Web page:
Items and Inventory

There are very few adventures your characters can have without stuff. Armour, weapons, healing potions, lengths of rope, the list is pretty much endless.

Prime divides your inventory into two broad categories: supplies and items.

Supplies

Supplies is the catch-all term for any consumable, miscellaneous items. Ammunition, food, firewood, shuriken, arrows, spell reagents, etc. Keeping track of all these different things can be a bit monotonous for most people, so in Prime you don’t. The lead characters, as a group, have a simple supplies value, tracked on the usual scale. Anything you might want from it has a cost value. Bigger, more expensive things (say a grenade) cost more. Smaller things not so much.

If the cost is less than the supplies value, you have what you need. If it’s higher, you don’t. If the cost is the same as your supplies you have the item, but it’s depleted your reserves, and the supplies value reduces by one level.

However, that’s a little too predictable, so whenever dramatically appropriate the director should require you to draw, as if you were attempting an action (which, technically, you are).

Draw two cards, with a target value equal to your supplies. The cost acts as the difficulty; add one or two advantages for low and minimal respectively, one or two disadvantages likewise for high and extreme. Follow the usual resolution, then:

  • Good Success – you have the item you need.
  • Rough Success – you have the item you need, but reduce supplies by one.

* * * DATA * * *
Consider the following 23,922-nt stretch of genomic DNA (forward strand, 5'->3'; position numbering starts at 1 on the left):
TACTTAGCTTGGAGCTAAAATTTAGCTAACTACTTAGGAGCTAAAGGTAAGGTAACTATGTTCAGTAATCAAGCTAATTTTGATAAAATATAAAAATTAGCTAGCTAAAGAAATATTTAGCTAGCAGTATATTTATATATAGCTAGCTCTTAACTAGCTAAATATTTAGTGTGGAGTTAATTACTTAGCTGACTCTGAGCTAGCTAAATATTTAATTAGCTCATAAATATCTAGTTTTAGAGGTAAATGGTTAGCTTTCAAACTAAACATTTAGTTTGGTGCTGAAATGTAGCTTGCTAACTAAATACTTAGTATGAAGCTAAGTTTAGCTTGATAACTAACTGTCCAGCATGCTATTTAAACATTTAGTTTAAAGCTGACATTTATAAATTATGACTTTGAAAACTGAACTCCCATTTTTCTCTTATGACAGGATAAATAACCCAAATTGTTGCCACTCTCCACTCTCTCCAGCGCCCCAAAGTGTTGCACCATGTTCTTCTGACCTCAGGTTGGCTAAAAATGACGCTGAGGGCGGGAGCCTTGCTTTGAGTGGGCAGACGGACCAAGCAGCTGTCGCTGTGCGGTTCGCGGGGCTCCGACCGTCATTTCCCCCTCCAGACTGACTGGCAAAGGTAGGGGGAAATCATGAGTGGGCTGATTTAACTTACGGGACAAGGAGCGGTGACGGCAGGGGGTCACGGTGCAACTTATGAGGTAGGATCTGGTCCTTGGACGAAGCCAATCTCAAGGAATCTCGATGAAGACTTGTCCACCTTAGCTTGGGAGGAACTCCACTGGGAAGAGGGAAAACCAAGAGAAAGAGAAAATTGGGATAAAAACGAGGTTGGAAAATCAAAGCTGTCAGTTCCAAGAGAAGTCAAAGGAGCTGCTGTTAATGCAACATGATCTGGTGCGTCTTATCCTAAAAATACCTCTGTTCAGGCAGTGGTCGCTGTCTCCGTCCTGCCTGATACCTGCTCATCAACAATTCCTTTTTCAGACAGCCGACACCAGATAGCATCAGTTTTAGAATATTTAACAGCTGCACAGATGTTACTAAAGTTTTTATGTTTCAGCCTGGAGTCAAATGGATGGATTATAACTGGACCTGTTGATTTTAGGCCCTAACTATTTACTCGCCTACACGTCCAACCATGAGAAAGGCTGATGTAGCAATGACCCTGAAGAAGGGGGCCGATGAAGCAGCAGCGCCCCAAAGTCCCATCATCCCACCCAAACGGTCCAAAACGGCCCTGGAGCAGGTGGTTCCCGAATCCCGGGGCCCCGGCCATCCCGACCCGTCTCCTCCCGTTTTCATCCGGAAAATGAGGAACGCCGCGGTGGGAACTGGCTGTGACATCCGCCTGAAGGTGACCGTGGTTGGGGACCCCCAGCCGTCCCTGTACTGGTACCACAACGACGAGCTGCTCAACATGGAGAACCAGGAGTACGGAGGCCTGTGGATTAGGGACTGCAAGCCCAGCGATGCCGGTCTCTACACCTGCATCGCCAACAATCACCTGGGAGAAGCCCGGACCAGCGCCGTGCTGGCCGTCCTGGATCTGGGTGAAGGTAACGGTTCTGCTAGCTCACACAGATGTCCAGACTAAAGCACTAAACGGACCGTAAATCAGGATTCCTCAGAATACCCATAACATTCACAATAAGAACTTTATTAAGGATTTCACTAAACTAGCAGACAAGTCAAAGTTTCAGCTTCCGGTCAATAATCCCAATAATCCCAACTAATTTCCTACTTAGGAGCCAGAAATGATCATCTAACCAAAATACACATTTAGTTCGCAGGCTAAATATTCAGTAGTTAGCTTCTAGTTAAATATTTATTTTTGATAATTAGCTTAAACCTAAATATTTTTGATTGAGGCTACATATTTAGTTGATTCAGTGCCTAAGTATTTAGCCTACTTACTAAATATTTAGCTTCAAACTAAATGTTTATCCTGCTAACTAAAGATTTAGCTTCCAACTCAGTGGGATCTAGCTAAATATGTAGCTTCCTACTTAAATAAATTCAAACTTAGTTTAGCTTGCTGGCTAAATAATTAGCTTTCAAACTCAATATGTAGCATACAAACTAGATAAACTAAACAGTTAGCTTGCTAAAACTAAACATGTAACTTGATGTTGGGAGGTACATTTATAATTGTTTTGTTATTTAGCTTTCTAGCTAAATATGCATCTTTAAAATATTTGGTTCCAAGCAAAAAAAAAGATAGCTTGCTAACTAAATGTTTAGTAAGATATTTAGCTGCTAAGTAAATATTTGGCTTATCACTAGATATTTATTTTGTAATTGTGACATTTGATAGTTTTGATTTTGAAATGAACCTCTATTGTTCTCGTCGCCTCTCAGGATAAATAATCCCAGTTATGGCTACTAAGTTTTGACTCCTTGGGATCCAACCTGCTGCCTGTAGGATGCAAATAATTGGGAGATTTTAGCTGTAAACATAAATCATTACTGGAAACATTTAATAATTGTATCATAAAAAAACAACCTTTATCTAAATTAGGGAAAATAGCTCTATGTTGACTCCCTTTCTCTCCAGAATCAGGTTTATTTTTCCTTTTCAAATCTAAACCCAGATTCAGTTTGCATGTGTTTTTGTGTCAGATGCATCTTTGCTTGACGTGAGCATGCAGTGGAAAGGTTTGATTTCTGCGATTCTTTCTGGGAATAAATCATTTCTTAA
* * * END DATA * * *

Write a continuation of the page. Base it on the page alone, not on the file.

• Good Failure – you don’t have the item you need.
  • Rough Failure – reduce supplies by one without getting anything.

A rough failure will need some explanation. Has water spoiled some of your stores? Maybe a hacker has cleared out an account. Did a pickpocket steal a character‘s purse? These moments are good opportunities for additional situations. Is it worth taking time to recover what’s lost, or does the current mission take priority?

Items

Items are key things that are important to a character. Their father’s sword, perhaps a custom-made set of lockpicks, or the locket that was a gift from a friend. These should be noted explicitly for each character. For bigger items, it can make sense to have an associated value, the condition of the item. Swords chip and blunt, lockpicks break and clothes wear-out. If the condition of an item reaches none it is broken and functionally useless, though it may still be repairable.

An item may also be a tool. Tools are a subset of items that help in performing an action. Stabbing someone is much easier with a sword, and opening a door is easier with lock-picks. Tools have a second value, the character‘s familiarity with the tool. How well can you use it?

When performing an action for which you have an appropriate tool, draw an additional advantage, with the target value being your familiarity.